Dorothy Seabourne and Her Silver Ghost

Dorothy Seabourne's I Did, You Can Too_BookCoverMany people start to slow down as they age; it is a simple fact of life that during the years we are alive, with every breath we take, we are slowly (hopefully) marching towards the grave. Don’t let that depress you, it is just the inescapable result of being alive – a philosopher once said that fearing death makes about as much sense as fearing birth, both are inevitable and unavoidable.

One of the better overall ways to look at this is to see it as the limited time you have to enjoy this world and to use that as motivation to get out and do just that – live. That’s how Dorothy Seabourne seems to understand it; at 70-years-young (yes, I wrote that), and a member of the historic Motor Maids organization, she is out on her own 2005 Honda Gold Wing showing the rest of us what living looks like.

Seabourne decided that her life would be a wonderful inspiration for others who can’t seem to get themselves out of their sedentary and fearful mindset, so she wrote and self-published I Did, You Can Too ($20, Trafford Publishing). In the collection of short stories, Seabourne lets her readers hear some of the amazing stories she has lived through on her many journeys. She has toured all over Canada, the United States and Europe in her 30 years of riding, has amassed over 800,000 kilometers on seven different bikes, and has some incredible experiences to relate.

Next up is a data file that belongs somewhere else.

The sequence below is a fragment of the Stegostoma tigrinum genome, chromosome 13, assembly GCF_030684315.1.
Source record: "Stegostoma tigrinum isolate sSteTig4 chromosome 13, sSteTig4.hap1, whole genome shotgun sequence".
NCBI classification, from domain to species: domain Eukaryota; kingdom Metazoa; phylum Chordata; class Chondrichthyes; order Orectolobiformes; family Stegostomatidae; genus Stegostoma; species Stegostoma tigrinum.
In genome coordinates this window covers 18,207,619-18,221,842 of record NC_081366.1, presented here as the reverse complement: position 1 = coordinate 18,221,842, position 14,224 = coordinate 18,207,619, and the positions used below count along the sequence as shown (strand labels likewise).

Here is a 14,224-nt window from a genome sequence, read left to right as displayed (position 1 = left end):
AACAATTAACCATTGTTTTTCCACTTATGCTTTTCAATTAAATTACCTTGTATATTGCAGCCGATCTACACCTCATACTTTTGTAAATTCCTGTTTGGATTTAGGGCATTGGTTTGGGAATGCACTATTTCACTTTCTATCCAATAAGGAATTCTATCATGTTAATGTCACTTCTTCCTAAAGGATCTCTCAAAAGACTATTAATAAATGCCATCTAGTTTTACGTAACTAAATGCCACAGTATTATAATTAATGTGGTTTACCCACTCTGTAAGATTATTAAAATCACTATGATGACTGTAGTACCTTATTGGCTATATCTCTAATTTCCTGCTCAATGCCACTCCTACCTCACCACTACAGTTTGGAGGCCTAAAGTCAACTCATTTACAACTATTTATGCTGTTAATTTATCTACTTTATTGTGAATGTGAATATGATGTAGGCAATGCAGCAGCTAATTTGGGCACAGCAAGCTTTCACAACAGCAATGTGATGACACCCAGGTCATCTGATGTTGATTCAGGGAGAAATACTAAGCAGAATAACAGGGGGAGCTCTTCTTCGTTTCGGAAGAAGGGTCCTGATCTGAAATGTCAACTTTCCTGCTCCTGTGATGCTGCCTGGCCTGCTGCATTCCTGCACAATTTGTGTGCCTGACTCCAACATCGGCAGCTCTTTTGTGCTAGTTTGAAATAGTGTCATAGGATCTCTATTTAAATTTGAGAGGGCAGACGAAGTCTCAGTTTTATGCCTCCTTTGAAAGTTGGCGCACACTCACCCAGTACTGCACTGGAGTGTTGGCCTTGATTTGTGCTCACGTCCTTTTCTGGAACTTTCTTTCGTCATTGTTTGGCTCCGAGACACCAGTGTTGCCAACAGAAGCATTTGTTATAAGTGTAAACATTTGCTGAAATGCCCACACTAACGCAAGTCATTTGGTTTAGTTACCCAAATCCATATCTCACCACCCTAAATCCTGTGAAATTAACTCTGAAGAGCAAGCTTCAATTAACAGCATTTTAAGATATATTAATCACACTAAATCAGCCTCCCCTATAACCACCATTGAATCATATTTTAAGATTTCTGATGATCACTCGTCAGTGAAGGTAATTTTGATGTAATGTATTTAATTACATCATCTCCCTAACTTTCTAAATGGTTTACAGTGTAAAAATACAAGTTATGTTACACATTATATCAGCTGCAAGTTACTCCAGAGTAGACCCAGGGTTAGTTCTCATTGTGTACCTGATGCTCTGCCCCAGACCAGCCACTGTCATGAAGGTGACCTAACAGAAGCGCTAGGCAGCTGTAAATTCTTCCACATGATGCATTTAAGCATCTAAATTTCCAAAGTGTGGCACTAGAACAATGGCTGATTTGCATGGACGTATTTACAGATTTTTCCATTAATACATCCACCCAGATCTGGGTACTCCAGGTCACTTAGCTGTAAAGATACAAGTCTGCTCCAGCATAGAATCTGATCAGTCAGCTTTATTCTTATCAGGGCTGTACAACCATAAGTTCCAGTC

The idea for the book came to her as she would ride around and get regularly questioned about her choice of transport and the life she has lived while riding it. Most everyone would be startled when she would pull up on her Silver Ghost, pull off her helmet and expose her well-coiffed whiteMotor Maids emblem hair.

Seabourne’s purpose is in putting forth the idea that if you have a dream, or you want to see or do something, you should go out and make it real – don’t sit back and let the world pass you by. Of course, this message is directed squarely at those of the female gender as it is to them that she speaks. But, anyone can see that confidence is the primary idea Seabourne wishes to inspire, and that has no gender.

Maybe many people take the time we have here on Earth for granted, maybe not. But one thing we know for certain, Dorothy Seabourne doesn’t, and she is trying to teach others that they shouldn’t either. At least now the next time you get passed on your favorite backroad by a svelte woman on a pearly white Honda Gold Wing with ‘lots of chrome,’ you won’t be so surprised to see Seabourne dismounting her Silver Ghost at the next gas stop.

Dorothy Seabourne’s I Did, You Can Too is available here.

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